There are two key questions that dictate instant pop culture street cred: Did you hate high school? And do you like music?

If you answered "yes" to both, you probably tuned in May 19 to watch the debut of "Glee." The pilot episode of the Fox comedy, which centers around a high school glee club, aired after the season's final performance show of "American Idol," giving it a massive introductory platform ahead of its fall debut.

"Glee" was a rare bright spot in the TV networks' annual upfront presentations, which unveiled a slate of fall programming that offered little to excite labels keen on finding new promotional vehicles for their music. The show's pilot featured one song placement after another-more than 20 in an hour's time-including Amy Winehouse's "Rehab" energetically performed by a high school glee club decked out in frilly blue, polka-dot skirts.

Overseeing these placements is P.J. Bloom, who has emerged as one of TV's most prominent music supervisors. As a partner at the music supervision firm Neophonic, his recent credits include CBS' "CSI: Miami," Showtime's "United States of Tara" and FX's "Nip/Tuck." Bloom has also been a music consultant at HBO Films for more than a decade, overseeing high-profile projects like "Angels in America," "The Life & Death of Peter Sellers" and "American Splendor."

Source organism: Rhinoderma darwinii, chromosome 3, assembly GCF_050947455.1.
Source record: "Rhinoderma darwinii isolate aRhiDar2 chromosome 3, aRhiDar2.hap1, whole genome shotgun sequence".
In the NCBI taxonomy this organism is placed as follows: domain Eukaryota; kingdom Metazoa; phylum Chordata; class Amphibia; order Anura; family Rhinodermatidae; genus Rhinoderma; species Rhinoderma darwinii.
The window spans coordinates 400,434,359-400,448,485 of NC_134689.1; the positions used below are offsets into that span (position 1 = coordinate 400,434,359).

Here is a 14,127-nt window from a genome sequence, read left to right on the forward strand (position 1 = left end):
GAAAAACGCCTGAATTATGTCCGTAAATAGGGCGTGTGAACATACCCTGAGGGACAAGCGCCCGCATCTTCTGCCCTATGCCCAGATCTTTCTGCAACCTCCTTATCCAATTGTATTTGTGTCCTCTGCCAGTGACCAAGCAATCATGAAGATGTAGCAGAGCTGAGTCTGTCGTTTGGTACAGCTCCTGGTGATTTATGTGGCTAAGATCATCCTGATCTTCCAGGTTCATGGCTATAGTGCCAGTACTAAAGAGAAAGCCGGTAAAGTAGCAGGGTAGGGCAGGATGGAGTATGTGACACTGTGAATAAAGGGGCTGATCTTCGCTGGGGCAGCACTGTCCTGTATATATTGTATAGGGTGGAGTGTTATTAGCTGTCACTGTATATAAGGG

In an interview with Billboard, Bloom discusses the creative and commercial considerations involved in programming the music for "Glee."

How did you join "Glee"?
[Show creator] Ryan Murphy and I have worked together for about seven years now on "Nip/Tuck" and "Running With Scissors," as have many of the crew members on "Glee." Ryan's spent a lot of time developing a quality team to support his creative visions on all his projects. I'm happy to say, he's stayed loyal-an increasingly unique quality in our industry.

How do you decide what songs to use?
The creative music decisions start in Ryan's head. He either has a very specific song idea or a definitive tonal concept he wants to target. Oftentimes, the songs lyrically speak to the episode's plot points and are almost always a seminal classic or new hit.

At what point in the process do you see the script-or do you suggest songs before the script is written?

Click here for the full Q&A which includes details of a soundtrack, how the songs in the show will be exploited and more.